Pandemic

Now the real trouble is when an Epidemic becomes a Pandemic, in which case the infection has spread worldwide. We’ve seen this, for instance, in the H1N1 time. More notorious examples are the Black Death pandemic (1346-1353: up to 200 Million deaths), the (Spanish) Flu pandemic (1918 – up to 50 Million deaths) and the HIV/AIDS Pandemic (peak 2005-2012 – 36 Million deaths)

Another movie example, watch ‘Contagion’ and you’ll understand what I’m talking about (really nice movie actually with Matt Damon and Jude Law… need I say more?). Storyline summary: ‘As the contagion spreads to millions of people worldwide, societal order begins to break down as people panic.’ Panic! If you do, you know you’re experiencing a Pandemic… Other movie must sees in this genre are Twelve monkeys (not about twelve monkeys) and World War Z.

Epidemiology

All these terms are very important for people that study diseases, epidemiologists. You might need some practice to master that word. I followed a masters in epidemiology and my husband still can’t pronounce it different than “epidedemology”, or something like that. Anyway, an epidemiologist studies how a disease behaves, spreads, etc. It is not that I am wearing a T-Shirt that says “I Love Pandemics”, … but that is only because I didn’t find it yet…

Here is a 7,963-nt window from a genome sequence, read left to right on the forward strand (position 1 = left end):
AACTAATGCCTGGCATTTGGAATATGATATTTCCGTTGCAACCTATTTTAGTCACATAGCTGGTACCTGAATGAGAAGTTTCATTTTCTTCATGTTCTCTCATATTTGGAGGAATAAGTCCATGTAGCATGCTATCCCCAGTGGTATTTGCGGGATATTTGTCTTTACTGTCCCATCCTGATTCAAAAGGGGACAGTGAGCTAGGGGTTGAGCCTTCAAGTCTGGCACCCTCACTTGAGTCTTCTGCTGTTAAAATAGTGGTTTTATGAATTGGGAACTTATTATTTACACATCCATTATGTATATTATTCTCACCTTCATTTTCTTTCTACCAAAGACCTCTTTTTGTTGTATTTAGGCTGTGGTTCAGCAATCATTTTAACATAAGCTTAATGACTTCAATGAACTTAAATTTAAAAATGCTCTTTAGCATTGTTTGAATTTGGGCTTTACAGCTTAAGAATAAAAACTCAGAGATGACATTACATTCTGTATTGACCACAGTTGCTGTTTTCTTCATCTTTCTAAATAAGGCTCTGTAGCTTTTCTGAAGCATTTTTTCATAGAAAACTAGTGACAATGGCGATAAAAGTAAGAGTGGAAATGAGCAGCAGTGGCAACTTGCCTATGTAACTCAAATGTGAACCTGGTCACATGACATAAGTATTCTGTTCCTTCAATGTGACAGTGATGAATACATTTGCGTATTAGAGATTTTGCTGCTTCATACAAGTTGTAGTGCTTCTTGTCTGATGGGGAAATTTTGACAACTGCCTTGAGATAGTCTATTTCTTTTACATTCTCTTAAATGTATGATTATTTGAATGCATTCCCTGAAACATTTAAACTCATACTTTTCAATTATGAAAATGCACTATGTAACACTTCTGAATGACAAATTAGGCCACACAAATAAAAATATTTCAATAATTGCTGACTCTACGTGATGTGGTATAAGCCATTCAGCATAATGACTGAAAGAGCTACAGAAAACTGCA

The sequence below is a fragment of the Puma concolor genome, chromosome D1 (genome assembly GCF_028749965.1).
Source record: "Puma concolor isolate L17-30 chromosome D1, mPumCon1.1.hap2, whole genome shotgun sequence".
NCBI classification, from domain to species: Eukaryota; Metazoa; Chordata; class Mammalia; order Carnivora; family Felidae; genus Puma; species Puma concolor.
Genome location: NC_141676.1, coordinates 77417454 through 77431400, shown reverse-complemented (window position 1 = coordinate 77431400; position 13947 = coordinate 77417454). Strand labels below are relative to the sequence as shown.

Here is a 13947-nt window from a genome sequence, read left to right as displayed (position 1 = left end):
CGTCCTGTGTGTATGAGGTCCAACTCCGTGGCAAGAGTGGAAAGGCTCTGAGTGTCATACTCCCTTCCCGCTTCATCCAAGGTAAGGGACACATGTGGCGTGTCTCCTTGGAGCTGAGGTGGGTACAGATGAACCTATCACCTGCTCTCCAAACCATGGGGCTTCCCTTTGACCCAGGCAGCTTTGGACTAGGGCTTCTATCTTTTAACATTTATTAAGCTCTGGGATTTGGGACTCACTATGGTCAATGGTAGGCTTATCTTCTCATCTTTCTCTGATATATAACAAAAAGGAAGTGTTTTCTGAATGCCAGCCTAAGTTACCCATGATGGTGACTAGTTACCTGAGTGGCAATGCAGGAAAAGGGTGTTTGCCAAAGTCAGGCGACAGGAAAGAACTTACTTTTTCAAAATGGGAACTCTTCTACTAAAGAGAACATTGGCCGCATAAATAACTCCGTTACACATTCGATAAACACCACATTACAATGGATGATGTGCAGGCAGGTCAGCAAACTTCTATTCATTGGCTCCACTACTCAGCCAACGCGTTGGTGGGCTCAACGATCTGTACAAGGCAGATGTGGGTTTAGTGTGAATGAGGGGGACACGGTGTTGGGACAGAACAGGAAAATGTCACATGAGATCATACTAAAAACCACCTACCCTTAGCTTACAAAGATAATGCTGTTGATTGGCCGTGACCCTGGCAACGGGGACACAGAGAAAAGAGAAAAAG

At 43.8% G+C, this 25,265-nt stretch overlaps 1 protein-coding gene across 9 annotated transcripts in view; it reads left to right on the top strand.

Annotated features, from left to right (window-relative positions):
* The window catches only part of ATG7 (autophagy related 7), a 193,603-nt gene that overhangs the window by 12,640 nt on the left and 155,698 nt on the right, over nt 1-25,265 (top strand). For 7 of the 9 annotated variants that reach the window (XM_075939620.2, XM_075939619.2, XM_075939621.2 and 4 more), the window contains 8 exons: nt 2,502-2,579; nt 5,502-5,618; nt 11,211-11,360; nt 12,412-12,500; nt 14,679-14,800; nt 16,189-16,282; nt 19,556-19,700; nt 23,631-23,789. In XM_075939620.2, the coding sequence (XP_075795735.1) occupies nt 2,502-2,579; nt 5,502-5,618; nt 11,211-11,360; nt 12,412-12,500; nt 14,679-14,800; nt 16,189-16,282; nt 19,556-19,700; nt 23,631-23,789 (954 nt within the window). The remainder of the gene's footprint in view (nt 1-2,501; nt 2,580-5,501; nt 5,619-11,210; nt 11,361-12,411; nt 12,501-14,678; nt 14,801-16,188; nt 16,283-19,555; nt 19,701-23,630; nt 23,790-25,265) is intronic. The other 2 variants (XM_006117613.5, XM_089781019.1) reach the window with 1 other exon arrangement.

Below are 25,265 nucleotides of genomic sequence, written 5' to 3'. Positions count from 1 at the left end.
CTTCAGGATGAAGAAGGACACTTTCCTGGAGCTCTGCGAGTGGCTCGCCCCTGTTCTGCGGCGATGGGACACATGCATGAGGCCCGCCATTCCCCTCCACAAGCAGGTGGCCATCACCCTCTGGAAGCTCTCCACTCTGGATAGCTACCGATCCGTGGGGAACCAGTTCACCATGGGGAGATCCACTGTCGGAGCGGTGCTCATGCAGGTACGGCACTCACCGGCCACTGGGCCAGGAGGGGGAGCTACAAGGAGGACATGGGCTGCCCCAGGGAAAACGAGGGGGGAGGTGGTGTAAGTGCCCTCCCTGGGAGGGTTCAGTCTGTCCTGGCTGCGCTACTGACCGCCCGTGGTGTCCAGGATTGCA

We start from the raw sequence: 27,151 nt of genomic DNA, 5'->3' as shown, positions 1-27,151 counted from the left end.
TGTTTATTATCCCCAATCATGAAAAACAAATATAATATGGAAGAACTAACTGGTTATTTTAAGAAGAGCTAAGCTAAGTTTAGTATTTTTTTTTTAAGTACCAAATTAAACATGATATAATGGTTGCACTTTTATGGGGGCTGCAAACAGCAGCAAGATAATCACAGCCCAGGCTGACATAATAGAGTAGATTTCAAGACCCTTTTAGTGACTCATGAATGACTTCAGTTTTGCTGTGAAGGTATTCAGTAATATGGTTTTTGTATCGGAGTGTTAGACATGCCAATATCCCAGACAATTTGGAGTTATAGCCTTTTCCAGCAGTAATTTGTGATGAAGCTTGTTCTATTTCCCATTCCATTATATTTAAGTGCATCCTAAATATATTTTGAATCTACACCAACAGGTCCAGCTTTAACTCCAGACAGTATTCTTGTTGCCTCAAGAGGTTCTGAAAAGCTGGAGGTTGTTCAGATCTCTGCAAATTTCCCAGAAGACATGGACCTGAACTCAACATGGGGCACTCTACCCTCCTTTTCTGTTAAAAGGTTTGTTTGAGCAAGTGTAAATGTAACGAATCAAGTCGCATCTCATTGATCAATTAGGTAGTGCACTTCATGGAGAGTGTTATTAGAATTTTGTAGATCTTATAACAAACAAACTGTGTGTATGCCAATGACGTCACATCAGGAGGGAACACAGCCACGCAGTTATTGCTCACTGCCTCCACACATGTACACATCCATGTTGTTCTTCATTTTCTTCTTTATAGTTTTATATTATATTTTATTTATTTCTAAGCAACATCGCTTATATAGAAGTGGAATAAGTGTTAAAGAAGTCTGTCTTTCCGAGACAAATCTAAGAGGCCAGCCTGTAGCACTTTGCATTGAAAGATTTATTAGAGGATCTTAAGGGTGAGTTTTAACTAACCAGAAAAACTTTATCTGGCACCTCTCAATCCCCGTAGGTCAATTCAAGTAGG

There you have it, some new words to drop in any conversation when you’re ordering beers at a bar and try to impress someone. Choose your words wisely though, nobody wants to know about the Endemics in your pants, the Epidemic fail you had at work or the Pandemic boxes you want to open… 

The Black Death

The Plague, aka the black death, aka bad news, is a disease most people only know from their history lessons and the Middle Ages. But it is also hitting the news right now. In Madagascar, last month 30 persons died of the plague, more than 200 are infected. With Dr Eric Bertherat, a WHO epidemiologist in our mind saying “You can become contaminated in the morning and be dead by the evening.” It makes you wonder: is history going to repeat itself?

Today, the plague can be avoided with the right hygienic measures and, if prevention fails, easily treated when diagnosed in time. In Madagascar both are lacking right now. The cause is probably the overcrowded and unhygienic prisons infested with rats and remote rural areas with rats that come out during rain season. And don’t think the prison walls can hold this infection inside. And definitely don’t think those straw-roofed houses can truly keep the rats outside.